It’s time to start my orientation and actually settle in Colombia for a few months. I hadn’t worked since being in Australia and that was just under 5 months ago. Back to the work life will be slightly hard but at least it’s in another country, where I get to experience a new place and culture.
I applied to this programme through Greenheart travel, who are a great organisation; sorting out everything, preparing you and giving you lots of useful information (this is the second time I’ve been through them).
After, staying with my friend in Bogota and being shown around the city, he took me to the nice hotel, Estalar Fontana in the north of the city. I was feeling nervous to start and meet new people, which is kind of weird as I had been meeting loads of different people over the last few months. I just didn’t know what to expect in regards to the people, training, expectations or the accommodation. I was going to be in the hotel for the next 10 days with the same people and lots of seminars. In the end, the hotel felt like a prison as the schedule was so jam-packed with sessions from 8am-6pm everyday. I was fed with seeing the hotel’s four wall everyday as we were sleeping, training and eating there. However, the hotel was luxury with huge rooms with bathrooms and a kitchen/lounge area.
Once I arrived there, I bid farewell to my friend then started the registration process of signing and filling in forms before being able to go to the hotel reception. After checking in and being given a room, I carried my luggage to my room, where there were 6 of us sharing a room with 2 bedroom, 2 bathrooms and a shared kitchen-lounge area. This was way more nicer than the hostels I had been staying at.
The evening was a bit of a blur consisting of having dinner and chatting with some of the other people at the orientation.
For the next few months, I was going to be a volunteer with Volunteer Colombia in Caldas, just south of Medellin. I would be co-teaching (I was not prepared for this) to mainly young adults with a free institution called SENA. Each centre has a specialist training courses, for example, business, textiles, agriculture etc.
The 10 days kind of flew by with numerous seminars and workshops, which I have to say, some had no relevance or useful and there was definitely a lack of TEFL training for those who had never taught before. However, we stuck together, building friendships, pacing through the days with several nights out at the local bar drinking beer and one big night on the weekend. There were lots of lovely people from all over the world, from different backgrounds and ages. The average age was a lot higher than I expected. I had been told they wanted more mature people with experience to eliminate past problems.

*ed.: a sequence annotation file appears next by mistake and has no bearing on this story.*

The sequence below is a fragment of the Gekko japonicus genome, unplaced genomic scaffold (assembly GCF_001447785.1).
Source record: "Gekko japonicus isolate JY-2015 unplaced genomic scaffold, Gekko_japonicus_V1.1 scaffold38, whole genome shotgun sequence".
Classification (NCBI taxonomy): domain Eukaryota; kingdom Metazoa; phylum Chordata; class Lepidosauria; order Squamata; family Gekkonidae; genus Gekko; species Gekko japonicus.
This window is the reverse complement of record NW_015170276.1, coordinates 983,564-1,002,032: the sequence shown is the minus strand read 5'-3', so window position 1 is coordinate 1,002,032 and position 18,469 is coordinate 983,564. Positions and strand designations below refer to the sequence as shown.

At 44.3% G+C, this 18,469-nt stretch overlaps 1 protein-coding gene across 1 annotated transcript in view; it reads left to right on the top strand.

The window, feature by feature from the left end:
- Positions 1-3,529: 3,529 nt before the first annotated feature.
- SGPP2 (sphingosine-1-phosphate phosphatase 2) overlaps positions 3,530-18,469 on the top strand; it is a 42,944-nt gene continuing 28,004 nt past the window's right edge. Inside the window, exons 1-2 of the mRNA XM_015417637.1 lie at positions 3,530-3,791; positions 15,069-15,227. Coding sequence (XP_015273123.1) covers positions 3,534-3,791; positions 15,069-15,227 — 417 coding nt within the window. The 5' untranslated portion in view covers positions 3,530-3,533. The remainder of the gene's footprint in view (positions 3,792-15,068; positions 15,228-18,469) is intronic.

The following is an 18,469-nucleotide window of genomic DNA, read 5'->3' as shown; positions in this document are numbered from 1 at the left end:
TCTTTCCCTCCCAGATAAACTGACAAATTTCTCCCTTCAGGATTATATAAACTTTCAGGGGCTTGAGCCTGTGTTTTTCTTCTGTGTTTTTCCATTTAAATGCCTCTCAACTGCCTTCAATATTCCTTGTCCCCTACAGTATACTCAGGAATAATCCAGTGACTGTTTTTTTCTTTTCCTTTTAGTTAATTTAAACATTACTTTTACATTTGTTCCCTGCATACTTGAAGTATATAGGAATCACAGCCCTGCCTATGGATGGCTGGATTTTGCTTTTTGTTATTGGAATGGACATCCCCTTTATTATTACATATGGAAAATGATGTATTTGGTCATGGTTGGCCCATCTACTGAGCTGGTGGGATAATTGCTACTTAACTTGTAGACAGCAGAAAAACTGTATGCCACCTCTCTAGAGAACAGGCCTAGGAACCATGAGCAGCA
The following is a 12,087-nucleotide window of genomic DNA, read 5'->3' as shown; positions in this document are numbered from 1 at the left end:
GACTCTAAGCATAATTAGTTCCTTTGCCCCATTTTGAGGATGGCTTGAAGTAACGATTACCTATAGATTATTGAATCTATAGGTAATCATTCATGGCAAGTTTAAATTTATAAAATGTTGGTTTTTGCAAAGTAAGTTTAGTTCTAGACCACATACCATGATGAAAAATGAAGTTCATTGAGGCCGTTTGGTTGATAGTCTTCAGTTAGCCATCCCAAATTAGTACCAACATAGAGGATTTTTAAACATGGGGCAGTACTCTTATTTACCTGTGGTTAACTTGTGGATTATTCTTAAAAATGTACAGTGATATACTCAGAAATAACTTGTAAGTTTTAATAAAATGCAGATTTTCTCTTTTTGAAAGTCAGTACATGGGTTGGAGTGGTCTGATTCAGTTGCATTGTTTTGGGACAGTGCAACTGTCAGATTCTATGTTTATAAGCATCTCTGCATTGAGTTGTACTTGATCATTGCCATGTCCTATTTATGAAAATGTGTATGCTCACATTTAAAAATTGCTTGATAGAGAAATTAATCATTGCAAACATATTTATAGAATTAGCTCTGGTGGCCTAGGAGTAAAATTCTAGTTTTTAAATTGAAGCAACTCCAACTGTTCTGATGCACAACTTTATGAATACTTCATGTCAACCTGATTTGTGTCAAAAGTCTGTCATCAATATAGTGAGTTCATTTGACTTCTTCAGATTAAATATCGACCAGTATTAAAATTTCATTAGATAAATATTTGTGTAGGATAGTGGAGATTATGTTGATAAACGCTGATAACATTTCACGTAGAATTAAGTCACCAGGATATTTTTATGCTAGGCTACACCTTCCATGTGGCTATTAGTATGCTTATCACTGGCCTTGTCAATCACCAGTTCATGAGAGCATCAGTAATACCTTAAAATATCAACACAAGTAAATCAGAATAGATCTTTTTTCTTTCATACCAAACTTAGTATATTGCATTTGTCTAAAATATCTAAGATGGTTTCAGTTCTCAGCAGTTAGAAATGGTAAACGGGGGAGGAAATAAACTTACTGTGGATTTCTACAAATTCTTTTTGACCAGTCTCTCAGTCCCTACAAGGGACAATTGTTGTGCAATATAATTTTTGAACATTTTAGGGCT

Some of the training included:
- Lots of information about SENA: aims, what they do…
- Colombian history
- Tourism in Colombia
- Security from the American Embassy
- A little about English grammar
- Multiple intelligence
- Authentic English Materials
Most of the seminars consisted of listening to lecture whereas some others were more interactive. Question time, generally, was annoying as volunteers had either personal questions or stupid question e.g. what can I do in my city? (we have this amazing thing called the internet) or are there trains in Colombia? (I think this was answered by the same person three times… why are you obsessed with trains?) It was always a form of amusement but maybe not after sitting and listening for 9 hours.
On our one day off, a group of us got up sort of early after a night out and walked to a local market with artistic pieces, food stalls and souvenirs. I had an arepa and juice (which late become one of my favourite foods in Colombia) to fill the emptiness with my stomach. After a bit of a wander, we piled (I mean squashed with 7 of us in a 5 seater) into an Uber to take us to the historical centre.
After meeting a few other from our group, we joined the graffiti tour around the centre of Bogota. It was interesting to see the work of so many artist and learn about the history of graffiti. Our guide was from England, who was an artist himself and had recently done a project in my hometown.
Towards the end of the tour, it started pouring it down so we in search of some taxis, which was harder than you think to find as everyone wanted a taxi. Eventually, we found one, where we took it back to the hotel. I rested for a bit before having dinner and a few beers down the local bar.
The night before leaving the prison of the hotel was slightly sad as we were all separating to spread around the country to teach English and settle down into the Colombian community. Majority of us hung out at, our now local bar, drinking, chatting and dancing salsa until the early hours of the morning, even though most of us had to be up super early.
There was a bus taking those who needed to and others who didn’t want to pay for a taxi to the airport. However, the bus was leaving at six in the morning so I decided to opt out and a group of us took a taxi just before our flight boarded. One of the guys in our taxi told the driver to go to a terminal, where only he needed to go. In confusion and pacing around the terminal, we realised our flight was from the other terminal. With slight annoyance, we caught the transit bus and eventually found where we had to check in. After, we walked through security easily before meeting the others that were taking the same plane. We were going to Medellin, the second biggest city in Colombia with a warmer climate and beautiful mountains surround the city.